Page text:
response to Migrancy (Kun and Ragland)

23 Mar
I found Josh’s article fascinating, and an interesting introduction for me into the world of narcocorridos. Before this week’s readings, I knew absolutely nothing about Mexican music. (and honestly, I still feel like I don’t know much!) So, I think this response will be drawing comparisons to types of music and situations with which I am familiar.

The narrative style of narcocorridos to which the readings this week refers reminds me a little bit of country music – the telling of a story often centered around a character. With country music, though, there’s usually a moral point to the song or the story. Narcocorridos seem to celebrate crime and subversion. It is almost as if music itself is in cahoots with these ideas of subverting traditional power structures – women in the position of power with the example of Emilio Varela and Camelia le Tejana. Ragland paints a very interesting story of the tensions between Mexican and Mexican American culture – one that I’m rather familiar with as well, being Asian American and seeming “westernized” in the eyes of Asian friends, family, and acquaintances. The fact that Camelia was able to get away with murder and money, I felt, could be read a few ways. That it was ok because she was a woman, but not REALLY Mexican, and women are shady, subordinate creatures anyway, which doesn’t disrupt the social order if they deviate from it, because their position of less power. That it is empowering that a woman (regardless of nationality or culture) overpowers and outsmarts a man. That a woman had so much “visibility” or “aurality” – or “airtime” and given notice – that she was represented and given (quite a bit of) space in the musical narrative, that may seek to change the patriarchal hegemony.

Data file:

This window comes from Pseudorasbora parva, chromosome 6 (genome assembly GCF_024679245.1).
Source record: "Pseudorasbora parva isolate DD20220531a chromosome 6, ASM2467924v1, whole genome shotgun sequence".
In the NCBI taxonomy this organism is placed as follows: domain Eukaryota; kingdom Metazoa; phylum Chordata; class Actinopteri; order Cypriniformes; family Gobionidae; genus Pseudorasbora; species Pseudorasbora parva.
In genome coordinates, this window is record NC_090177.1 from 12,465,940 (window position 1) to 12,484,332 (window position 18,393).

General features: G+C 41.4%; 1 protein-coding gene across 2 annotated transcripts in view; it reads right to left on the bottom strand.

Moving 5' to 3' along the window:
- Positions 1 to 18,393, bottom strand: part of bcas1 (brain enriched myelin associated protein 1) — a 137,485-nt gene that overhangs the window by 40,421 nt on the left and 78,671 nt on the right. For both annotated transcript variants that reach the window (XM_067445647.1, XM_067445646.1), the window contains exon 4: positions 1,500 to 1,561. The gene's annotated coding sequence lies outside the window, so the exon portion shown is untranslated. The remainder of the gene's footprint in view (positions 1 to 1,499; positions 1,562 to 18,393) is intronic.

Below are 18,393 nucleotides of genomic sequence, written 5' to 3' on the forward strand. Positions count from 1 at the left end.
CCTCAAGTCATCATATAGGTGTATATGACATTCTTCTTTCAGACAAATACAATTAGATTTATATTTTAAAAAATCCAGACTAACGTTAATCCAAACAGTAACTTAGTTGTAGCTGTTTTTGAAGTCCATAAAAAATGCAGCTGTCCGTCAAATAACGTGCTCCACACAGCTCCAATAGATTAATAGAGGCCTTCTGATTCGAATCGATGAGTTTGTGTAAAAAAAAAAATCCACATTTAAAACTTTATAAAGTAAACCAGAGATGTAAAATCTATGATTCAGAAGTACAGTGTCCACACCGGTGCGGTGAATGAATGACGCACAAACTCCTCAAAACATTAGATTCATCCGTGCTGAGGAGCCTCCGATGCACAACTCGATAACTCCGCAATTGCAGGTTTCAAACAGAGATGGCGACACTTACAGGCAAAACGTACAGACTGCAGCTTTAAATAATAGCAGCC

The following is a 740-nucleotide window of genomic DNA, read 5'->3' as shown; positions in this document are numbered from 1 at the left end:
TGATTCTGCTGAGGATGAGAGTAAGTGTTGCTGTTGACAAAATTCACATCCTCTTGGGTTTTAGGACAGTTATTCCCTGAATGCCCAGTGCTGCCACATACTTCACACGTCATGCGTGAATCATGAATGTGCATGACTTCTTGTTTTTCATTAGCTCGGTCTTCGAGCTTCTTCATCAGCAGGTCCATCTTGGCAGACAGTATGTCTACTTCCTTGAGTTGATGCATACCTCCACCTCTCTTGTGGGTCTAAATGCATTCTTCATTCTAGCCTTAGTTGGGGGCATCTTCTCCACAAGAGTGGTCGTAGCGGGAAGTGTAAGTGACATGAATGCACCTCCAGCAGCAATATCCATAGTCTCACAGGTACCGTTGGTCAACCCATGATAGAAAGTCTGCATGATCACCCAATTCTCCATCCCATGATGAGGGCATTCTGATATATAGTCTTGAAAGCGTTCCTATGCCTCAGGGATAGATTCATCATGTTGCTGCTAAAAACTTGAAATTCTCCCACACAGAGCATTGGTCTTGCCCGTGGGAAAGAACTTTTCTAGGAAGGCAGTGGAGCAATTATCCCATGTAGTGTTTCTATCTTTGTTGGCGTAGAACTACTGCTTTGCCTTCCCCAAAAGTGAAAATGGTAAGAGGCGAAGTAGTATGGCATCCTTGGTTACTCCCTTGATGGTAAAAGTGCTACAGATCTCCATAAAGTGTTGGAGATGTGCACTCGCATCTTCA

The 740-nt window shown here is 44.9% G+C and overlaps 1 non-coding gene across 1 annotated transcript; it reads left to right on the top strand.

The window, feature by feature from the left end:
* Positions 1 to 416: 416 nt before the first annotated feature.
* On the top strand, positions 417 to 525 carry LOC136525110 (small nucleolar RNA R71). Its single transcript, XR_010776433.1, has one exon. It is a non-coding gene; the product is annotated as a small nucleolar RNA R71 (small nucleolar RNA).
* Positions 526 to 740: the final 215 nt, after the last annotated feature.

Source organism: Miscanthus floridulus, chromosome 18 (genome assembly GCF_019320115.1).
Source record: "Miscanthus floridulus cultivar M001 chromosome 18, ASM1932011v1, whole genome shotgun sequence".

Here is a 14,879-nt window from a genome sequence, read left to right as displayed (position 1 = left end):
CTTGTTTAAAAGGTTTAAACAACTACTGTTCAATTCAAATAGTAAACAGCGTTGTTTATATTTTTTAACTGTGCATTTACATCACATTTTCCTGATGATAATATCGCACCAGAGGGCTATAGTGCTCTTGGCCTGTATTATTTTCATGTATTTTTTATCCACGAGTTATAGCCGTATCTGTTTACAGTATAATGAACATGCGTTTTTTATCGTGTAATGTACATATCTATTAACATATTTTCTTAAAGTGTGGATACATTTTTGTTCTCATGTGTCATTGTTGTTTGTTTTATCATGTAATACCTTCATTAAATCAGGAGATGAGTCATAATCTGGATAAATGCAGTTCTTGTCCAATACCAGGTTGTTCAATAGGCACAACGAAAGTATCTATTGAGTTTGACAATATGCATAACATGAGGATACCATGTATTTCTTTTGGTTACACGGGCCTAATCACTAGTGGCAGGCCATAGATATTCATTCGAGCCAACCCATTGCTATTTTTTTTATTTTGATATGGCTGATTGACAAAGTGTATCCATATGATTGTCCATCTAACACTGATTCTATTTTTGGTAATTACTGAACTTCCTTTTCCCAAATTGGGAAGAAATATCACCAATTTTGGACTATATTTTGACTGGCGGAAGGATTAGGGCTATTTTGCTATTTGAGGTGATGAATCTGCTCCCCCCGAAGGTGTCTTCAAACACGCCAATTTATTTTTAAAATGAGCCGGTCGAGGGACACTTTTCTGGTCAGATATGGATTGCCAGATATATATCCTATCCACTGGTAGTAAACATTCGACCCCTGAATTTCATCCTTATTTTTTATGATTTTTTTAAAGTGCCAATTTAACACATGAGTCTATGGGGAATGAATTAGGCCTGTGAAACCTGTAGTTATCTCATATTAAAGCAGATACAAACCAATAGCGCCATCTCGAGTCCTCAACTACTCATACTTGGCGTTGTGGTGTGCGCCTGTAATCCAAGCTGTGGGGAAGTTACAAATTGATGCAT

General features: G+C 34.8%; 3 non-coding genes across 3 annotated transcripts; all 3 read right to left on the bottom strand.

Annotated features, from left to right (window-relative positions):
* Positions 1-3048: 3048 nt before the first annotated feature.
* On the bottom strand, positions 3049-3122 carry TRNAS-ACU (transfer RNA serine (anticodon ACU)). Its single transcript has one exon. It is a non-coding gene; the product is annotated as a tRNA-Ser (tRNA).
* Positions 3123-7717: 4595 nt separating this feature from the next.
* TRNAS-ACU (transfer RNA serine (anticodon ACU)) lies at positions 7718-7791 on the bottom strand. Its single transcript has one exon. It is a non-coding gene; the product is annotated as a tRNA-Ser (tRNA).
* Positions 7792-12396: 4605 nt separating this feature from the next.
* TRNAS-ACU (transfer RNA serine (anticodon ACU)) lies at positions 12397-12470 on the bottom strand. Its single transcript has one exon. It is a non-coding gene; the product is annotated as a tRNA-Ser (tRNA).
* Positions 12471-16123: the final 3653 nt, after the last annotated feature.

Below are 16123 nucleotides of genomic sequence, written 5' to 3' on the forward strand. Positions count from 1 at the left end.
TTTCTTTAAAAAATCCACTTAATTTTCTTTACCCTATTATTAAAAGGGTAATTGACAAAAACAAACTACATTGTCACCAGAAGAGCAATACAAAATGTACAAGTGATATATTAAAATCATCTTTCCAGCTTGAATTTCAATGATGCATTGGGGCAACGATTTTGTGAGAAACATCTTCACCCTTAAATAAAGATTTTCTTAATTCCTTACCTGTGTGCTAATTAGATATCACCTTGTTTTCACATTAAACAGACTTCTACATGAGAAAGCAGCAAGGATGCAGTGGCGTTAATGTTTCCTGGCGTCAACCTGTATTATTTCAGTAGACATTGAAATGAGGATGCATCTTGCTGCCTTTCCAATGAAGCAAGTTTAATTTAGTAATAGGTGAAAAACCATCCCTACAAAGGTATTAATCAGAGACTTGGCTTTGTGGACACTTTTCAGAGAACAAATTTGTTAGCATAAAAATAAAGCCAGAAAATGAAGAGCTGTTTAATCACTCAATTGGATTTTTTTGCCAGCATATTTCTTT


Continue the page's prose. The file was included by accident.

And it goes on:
Josh’s article quotes Mr. Quintero as saying that “songs for peace, or songs about ending violence…It’s not what people want to hear.” At first, that seems a bit disturbing. However, if we take ourselves out of the dichotomized framework of good and evil, legal and illegal, peace and violence, etc, can we start seeing the world more as relational rather than as absolute? Ragland also alludes to the complicated dynamics of the border, of nationality and identity, and of music. The narcotraficante lifestyle seems like it can be painted a bit like Robin Hood, where the questions of good and bad are thrown out the window and are, rather, replaced with questions of perspective, power, need, culture. If you steal from the rich (the drug-addicted North Americans) to feed the poor (shunting drug money back to Mexico to better the community) (Ragland, 166), is that really “bad”? The law may seem black and white, but morality is rarely that clearcut… as are the other strands of questions Mexican music plays with – culture, identity, nationality, race, gender, etc, and the movement across and between the Mexican and American frameworks for these.

I also wonder how narcocorridos compare with rap and the prevalence of sex and domestic violence and rape in rap music. I know very little about ether genre (oh, how problematic this idea of genre is, as we know), but it doesn’t seem as though rappers are killed like the Mexican musicians were…

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Posted by on March 23, 2011 in Uncategorized


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